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Post-It note results in $25,000 donation to Richmond archives

An intern has been hired to help digitize records and highlight the history of education in Richmond.
Jackie Brown’s (centre) mother Dody Wray donated $25,000 to the City of Richmond Archives, allowing them to do four projects. Maria Rantanen photo

It was by chance that Jackie Brown found a sticky note written by her late mother with some final requests for her inheritance.

While a will had been written by Dody Wray, a long-time member of the Friends of the Richmond Archives, her daughter found a final wish — on a Post-It note in her buffet cabinet — that hadn’t been incorporated into the legal documents.

$25,000 was to go to the Regional Animal Protection Society, and $25,000 was for the City of Richmond Archives.

Brown said there was no question about following her mother’s final wishes, whether it was stamped by a lawyer or not.

And thanks to the donation to the archives, 26 bankers boxes of video tapes of Richmond political and social events will be inventoried, more city records will get digitized, planning slides from the 1980s and 1990s will get archival descriptions, and a new photographic history about education in Richmond has been created.

“Mom was very, very interested in the history of Richmond, coming from both the Blair family and, on her maternal side, the Thomas Kidd family – so she was always very interested in learning and seeing the history of Richmond maintained,” Brown explained.

Using the donation from Dody Wray and enhancing it with a federal grant, the city archives was able to hire an intern — Lily Liu who is currently doing a master’s in library and archival studies at UBC — to do this work.

Starting early in September, she began her time at the archives with the history of education in Richmond. This is currently on display at the cultural centre along with artifacts from the museum about education.

Liu said starting with the photo history about education was a good way to look into Richmond’s history.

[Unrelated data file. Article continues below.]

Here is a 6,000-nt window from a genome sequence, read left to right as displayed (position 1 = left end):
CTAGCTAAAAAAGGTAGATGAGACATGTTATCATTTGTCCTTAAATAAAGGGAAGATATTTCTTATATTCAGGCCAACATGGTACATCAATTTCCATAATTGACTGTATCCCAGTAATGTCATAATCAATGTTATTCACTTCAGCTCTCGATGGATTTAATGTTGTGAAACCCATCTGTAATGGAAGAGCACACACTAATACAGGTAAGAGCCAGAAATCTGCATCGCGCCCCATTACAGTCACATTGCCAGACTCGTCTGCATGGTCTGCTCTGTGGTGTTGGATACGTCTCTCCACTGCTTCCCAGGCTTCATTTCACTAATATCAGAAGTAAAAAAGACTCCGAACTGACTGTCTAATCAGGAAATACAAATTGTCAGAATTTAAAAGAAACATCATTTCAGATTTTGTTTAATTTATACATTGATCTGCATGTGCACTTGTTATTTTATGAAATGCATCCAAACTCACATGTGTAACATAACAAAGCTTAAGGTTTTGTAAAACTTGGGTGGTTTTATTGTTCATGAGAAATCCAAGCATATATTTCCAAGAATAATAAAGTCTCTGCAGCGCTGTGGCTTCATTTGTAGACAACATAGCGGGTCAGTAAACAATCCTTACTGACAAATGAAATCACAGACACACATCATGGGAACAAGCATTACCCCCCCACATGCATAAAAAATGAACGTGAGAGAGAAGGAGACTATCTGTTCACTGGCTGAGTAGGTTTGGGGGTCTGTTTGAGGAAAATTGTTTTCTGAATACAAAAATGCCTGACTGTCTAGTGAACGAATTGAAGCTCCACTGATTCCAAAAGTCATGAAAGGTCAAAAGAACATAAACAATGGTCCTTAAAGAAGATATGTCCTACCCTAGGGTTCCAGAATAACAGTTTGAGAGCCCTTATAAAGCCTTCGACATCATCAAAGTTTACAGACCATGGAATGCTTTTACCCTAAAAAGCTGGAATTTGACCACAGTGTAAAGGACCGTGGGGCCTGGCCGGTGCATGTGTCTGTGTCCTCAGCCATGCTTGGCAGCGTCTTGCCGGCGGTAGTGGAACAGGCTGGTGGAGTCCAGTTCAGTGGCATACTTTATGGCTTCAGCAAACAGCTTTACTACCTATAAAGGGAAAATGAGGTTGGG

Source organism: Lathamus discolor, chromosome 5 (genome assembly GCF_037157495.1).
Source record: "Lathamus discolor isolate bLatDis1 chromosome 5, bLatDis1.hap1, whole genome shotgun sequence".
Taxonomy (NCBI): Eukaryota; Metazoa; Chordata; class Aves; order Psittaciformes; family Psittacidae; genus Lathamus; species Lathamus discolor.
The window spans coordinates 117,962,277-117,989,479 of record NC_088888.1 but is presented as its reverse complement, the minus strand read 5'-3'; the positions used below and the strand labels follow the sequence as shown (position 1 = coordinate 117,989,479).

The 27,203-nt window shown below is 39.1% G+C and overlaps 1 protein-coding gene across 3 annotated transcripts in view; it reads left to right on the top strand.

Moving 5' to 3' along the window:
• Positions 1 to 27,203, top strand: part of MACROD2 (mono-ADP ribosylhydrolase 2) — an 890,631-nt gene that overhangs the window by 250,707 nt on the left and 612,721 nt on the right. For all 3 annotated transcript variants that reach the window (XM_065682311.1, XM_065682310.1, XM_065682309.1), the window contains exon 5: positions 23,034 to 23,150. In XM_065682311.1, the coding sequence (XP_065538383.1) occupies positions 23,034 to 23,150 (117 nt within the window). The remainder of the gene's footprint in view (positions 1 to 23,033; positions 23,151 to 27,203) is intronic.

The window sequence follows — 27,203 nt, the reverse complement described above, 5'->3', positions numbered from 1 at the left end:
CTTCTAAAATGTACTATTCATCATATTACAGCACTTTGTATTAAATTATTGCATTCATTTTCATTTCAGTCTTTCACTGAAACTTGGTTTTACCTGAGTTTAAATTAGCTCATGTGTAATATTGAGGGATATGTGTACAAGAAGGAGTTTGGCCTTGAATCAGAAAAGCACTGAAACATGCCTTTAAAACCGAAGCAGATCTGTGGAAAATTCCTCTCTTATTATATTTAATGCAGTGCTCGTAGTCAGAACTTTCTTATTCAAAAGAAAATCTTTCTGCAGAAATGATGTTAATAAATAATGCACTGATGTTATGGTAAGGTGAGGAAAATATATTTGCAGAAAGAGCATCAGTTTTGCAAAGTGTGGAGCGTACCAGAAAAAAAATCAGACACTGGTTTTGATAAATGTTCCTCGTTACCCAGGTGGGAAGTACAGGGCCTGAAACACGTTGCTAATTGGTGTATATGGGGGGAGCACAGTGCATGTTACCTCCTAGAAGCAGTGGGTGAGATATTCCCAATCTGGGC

This includes information about a Japanese school on Sea Island which closed when the Japanese Canadians were interned during the Second World War. Reading about the history of segregation of Japanese Canadians was “hard to go through” for Liu.

“You’re holding a record, you’re looking at the oral histories and the sombre quality, the solemn, sombre quality of the history of Richmond’s education — it just hits you in that moment,” Liu said.

With the education project behind her, Liu will now be focusing on three other projects.

Liu will be making sure the digitized copies of city records have standard descriptors using the correct key words and subject terms so that they are easily retrievable for researchers.

Some of the 100,000 records she’ll be tackling include zoning bylaws, annual reports and Official Community Plans.

“There are so many random miscellaneous (records),” Liu said.

The process of describing records is “very abstract” in school, Liu said, so she’s pleased she can work with actual records and learn the practicial work of an archivist within the setting of the city archives.

“Records are very messy and they don’t always fit neatly into a description and definitions,” Liu said. “You have to go into the ‘wild’ – into the physical archives – and bump around the corners.”

Liu will also be working on a collection of planning and development slides from the 1980s and 1990s that feature buildings, subdivisions, farming activities and industry.

The last project is to create a detailed inventory of 26 banker boxes of videotapes from Rogers Community 4, a community television channel, which includes recordings of council meetings, special forums about development and other community issues, teen programming and local television coverage.

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